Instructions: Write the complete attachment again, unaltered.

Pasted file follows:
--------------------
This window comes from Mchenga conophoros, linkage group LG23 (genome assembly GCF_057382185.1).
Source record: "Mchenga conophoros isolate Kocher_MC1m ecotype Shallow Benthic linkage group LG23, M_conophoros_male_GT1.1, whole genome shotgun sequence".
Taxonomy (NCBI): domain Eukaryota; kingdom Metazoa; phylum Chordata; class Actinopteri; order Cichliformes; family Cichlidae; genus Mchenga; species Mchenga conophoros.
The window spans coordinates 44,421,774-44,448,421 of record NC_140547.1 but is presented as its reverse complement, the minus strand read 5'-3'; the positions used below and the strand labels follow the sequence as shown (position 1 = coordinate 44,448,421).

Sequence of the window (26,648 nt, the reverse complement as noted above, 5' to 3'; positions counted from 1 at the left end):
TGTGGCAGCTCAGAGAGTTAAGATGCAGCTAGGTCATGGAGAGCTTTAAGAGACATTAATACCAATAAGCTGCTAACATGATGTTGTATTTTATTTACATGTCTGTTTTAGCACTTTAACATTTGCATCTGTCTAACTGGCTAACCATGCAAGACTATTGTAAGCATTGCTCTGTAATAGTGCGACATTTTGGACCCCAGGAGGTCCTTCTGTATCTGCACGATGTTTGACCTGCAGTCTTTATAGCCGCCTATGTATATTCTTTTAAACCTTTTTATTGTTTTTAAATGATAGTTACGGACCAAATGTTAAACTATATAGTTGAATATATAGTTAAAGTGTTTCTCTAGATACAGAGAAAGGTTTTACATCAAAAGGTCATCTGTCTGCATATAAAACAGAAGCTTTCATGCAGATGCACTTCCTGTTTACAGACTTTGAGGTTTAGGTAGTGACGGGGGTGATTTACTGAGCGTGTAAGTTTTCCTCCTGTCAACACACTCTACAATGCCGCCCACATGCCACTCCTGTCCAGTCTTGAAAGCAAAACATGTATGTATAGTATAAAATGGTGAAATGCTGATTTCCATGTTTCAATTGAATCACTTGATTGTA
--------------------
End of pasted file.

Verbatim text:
This window comes from Mchenga conophoros, linkage group LG23 (genome assembly GCF_057382185.1).
Source record: "Mchenga conophoros isolate Kocher_MC1m ecotype Shallow Benthic linkage group LG23, M_conophoros_male_GT1.1, whole genome shotgun sequence".
Taxonomy (NCBI): domain Eukaryota; kingdom Metazoa; phylum Chordata; class Actinopteri; order Cichliformes; family Cichlidae; genus Mchenga; species Mchenga conophoros.
The window spans coordinates 44,421,774-44,448,421 of record NC_140547.1 but is presented as its reverse complement, the minus strand read 5'-3'; the positions used below and the strand labels follow the sequence as shown (position 1 = coordinate 44,448,421).

Sequence of the window (26,648 nt, the reverse complement as noted above, 5' to 3'; positions counted from 1 at the left end):
TGTGGCAGCTCAGAGAGTTAAGATGCAGCTAGGTCATGGAGAGCTTTAAGAGACATTAATACCAATAAGCTGCTAACATGATGTTGTATTTTATTTACATGTCTGTTTTAGCACTTTAACATTTGCATCTGTCTAACTGGCTAACCATGCAAGACTATTGTAAGCATTGCTCTGTAATAGTGCGACATTTTGGACCCCAGGAGGTCCTTCTGTATCTGCACGATGTTTGACCTGCAGTCTTTATAGCCGCCTATGTATATTCTTTTAAACCTTTTTATTGTTTTTAAATGATAGTTACGGACCAAATGTTAAACTATATAGTTGAATATATAGTTAAAGTGTTTCTCTAGATACAGAGAAAGGTTTTACATCAAAAGGTCATCTGTCTGCATATAAAACAGAAGCTTTCATGCAGATGCACTTCCTGTTTACAGACTTTGAGGTTTAGGTAGTGACGGGGGTGATTTACTGAGCGTGTAAGTTTTCCTCCTGTCAACACACTCTACAATGCCGCCCACATGCCACTCCTGTCCAGTCTTGAAAGCAAAACATGTATGTATAGTATAAAATGGTGAAATGCTGATTTCCATGTTTCAATTGAATCACTTGATTGTA